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Germline Mutations in Genes Within the MAPK Pathway Cause Cardio-facio-cutaneous Syndrome

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Science  03 Mar 2006:
Vol. 311, Issue 5765, pp. 1287-1290
DOI: 10.1126/science.1124642

Abstract

Cardio-facio-cutaneous (CFC) syndrome is a sporadic developmental disorder involving characteristic craniofacial features, cardiac defects, ectodermal abnormalities, and developmental delay. We demonstrate that heterogeneous de novo missense mutations in three genes within the mitogen-activated protein kinase (MAPK) pathway cause CFC syndrome. The majority of cases (18 out of 23) are caused by mutations in BRAF, a gene frequently mutated in cancer. Of the 11 mutations identified, two result in amino acid substitutions that occur in tumors, but most are unique and suggest previously unknown mechanisms of B-Raf activation. Furthermore, three of five individuals without BRAF mutations had missense mutations in either MEK1 or MEK2, downstream effectors of B-Raf. Our findings highlight the involvement of the MAPK pathway in human development and will provide a molecular diagnosis of CFC syndrome.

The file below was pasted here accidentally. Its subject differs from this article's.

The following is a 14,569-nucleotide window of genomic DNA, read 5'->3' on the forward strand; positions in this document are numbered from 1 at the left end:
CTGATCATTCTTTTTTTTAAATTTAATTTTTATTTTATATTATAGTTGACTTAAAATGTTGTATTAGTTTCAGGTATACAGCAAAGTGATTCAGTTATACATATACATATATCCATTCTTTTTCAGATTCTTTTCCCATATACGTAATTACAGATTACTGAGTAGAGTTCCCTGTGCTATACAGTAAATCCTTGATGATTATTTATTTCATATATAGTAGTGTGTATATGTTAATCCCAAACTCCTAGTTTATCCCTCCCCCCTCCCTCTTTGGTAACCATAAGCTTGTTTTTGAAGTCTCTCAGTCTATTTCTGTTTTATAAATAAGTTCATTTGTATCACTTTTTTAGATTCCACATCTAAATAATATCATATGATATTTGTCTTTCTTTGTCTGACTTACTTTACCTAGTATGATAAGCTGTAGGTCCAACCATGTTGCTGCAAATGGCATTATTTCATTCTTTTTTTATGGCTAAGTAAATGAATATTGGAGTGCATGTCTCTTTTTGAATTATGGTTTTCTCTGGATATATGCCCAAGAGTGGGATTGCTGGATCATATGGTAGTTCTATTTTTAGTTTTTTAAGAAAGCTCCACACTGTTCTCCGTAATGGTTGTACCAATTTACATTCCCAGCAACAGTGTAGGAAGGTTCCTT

There is an emerging group of medical genetic syndromes that are due to activating mutations in genes associated with the Ras pathway, including Noonan syndrome (NS, PTPN11) (1) and Costello syndrome (CS, HRAS) (2, 3). Cardio-facio-cutaneous syndrome [CFC; Online Mendelian Inheritance in Man (OMIM) 115150] has many features that overlap with NS and CS. CFC is a sporadic, complex developmental disorder involving characteristic craniofacial features, cardiac anomalies (most commonly atrial septal defect and pulmonic stenosis), hair and skin abnormalities, postnatal growth deficiency, hypotonia, and developmental delay (4). Because of the similarity between CFC and CS, we screened patients with CFC for mutations in HRAS (3). We found no mutations in this gene, supporting a distinct genetic etiology between CS and CFC syndromes. We therefore expanded our search and sequenced other Ras genes (see Materials and Methods in the supporting online material), as well as genes encoding downstream effectors of Ras: BRAF, CRAF, MEK1, and MEK2. Our cohort consisted of 23 unrelated individuals with the clinical diagnosis of CFC syndrome who did not have a mutation in HRAS or PTPN11 (table S1).